same with the romanian workers
Smuggling Workers to the German Promised Land
By Özlem Gezer
Mauricio Bustamante/DER SPIEGEL
Bojan Hakim* is standing on the market square, accepting orders. „Three men between 20 and 35,“ says one customer, „but this time I want some stronger ones!“ Hakim nods. He gives the builder his business card. It features the image of a VW Transporter, with the words „Germania Turs“ written below it in red letters.
Fruit and vegetable vendors hawk their produce on one side while junk dealers sell radios and ashtrays on the other. The scene is the weekly market in Wilhelmsburg, a blue-collar and immigrant neighborhood of Hamburg. There is great demand for inexpensive but high-quality items.There’s also demand for Hakim’s stock-in-trade: His Bulgarian laborers are wanted on construction sites, on the docks, in bars and on cleaning crews. His mobile phone rings constantly. He fields calls from pizza bakers in Denmark and warehouse managers in Frankfurt. Everyone places orders for workers at a flat daily rate of 25, tax-free and without insurance.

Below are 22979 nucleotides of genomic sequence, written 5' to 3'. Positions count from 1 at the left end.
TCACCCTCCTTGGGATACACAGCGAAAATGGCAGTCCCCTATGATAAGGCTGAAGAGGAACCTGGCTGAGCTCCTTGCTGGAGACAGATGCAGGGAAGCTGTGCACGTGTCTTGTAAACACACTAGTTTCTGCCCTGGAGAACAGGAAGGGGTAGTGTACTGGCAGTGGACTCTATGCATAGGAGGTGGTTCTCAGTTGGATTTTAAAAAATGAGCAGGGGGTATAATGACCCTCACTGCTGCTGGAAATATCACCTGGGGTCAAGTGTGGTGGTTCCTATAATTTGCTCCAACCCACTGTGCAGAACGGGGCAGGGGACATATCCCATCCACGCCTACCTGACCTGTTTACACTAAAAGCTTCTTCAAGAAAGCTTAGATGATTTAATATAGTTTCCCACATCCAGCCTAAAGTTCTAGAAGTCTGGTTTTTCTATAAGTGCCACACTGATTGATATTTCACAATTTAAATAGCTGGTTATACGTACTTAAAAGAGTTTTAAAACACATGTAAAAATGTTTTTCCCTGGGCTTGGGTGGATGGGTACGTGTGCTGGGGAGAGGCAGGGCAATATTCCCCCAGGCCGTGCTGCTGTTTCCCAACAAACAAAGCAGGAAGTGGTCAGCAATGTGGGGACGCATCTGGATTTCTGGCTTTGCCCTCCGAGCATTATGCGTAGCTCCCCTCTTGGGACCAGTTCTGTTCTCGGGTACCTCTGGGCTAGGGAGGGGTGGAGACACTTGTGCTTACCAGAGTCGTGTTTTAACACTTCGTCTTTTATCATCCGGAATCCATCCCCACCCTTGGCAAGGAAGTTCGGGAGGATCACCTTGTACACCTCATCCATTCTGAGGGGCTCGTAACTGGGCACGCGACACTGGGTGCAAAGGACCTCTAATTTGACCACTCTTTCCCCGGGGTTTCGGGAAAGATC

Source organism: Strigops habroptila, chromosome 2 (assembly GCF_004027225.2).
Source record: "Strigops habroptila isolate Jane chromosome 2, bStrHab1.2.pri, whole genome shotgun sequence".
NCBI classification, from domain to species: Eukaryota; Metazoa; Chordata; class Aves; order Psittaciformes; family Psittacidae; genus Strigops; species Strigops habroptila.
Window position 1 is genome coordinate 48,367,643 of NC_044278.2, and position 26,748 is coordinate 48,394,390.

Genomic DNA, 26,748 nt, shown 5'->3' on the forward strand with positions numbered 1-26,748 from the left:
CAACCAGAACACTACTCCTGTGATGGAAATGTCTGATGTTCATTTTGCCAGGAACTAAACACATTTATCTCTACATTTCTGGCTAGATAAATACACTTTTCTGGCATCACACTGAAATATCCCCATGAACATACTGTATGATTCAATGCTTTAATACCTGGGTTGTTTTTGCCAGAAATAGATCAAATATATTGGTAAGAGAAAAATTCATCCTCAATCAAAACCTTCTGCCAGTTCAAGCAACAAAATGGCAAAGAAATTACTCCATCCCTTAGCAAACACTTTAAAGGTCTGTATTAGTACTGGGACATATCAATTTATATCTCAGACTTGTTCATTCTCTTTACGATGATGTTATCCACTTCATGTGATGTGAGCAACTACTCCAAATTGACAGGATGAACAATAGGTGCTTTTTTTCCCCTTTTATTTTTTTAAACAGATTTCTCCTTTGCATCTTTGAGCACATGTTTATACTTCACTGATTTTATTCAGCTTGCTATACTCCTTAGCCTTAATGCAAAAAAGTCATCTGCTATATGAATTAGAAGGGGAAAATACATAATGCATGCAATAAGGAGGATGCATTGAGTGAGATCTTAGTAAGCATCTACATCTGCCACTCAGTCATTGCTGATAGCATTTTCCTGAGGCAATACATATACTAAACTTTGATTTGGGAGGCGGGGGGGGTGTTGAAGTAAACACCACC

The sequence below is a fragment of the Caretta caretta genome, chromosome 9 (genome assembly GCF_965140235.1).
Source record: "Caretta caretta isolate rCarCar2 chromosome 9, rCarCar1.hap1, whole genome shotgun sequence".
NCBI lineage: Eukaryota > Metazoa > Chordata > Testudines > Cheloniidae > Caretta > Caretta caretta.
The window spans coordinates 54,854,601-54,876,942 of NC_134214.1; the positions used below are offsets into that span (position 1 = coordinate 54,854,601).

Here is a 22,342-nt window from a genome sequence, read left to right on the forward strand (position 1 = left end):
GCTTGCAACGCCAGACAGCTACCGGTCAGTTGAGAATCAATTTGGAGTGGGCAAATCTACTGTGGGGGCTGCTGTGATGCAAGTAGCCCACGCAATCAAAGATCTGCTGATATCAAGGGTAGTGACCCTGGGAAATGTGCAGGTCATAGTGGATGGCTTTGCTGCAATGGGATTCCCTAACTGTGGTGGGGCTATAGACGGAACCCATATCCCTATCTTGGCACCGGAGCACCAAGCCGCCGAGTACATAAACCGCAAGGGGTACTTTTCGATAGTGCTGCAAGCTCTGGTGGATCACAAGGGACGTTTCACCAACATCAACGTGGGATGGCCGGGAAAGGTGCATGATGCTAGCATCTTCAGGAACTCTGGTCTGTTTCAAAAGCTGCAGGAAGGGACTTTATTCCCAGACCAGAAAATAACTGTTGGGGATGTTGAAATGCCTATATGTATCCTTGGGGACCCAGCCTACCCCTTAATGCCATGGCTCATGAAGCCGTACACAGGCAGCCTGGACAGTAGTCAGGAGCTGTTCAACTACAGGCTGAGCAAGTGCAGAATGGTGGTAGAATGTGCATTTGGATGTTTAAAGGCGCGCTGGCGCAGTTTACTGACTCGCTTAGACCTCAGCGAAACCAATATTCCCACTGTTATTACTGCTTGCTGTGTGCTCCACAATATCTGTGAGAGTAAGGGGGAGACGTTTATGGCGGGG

Hakim, 33, knows his way around the business. He once worked as a livestock trader in Bulgaria, trading sheep, goats and cattle. His animals had to be healthy, strong and willing. It was a good business. Today he trades in people. They have to be just as healthy, strong and willing — but for Hakim the profits are better.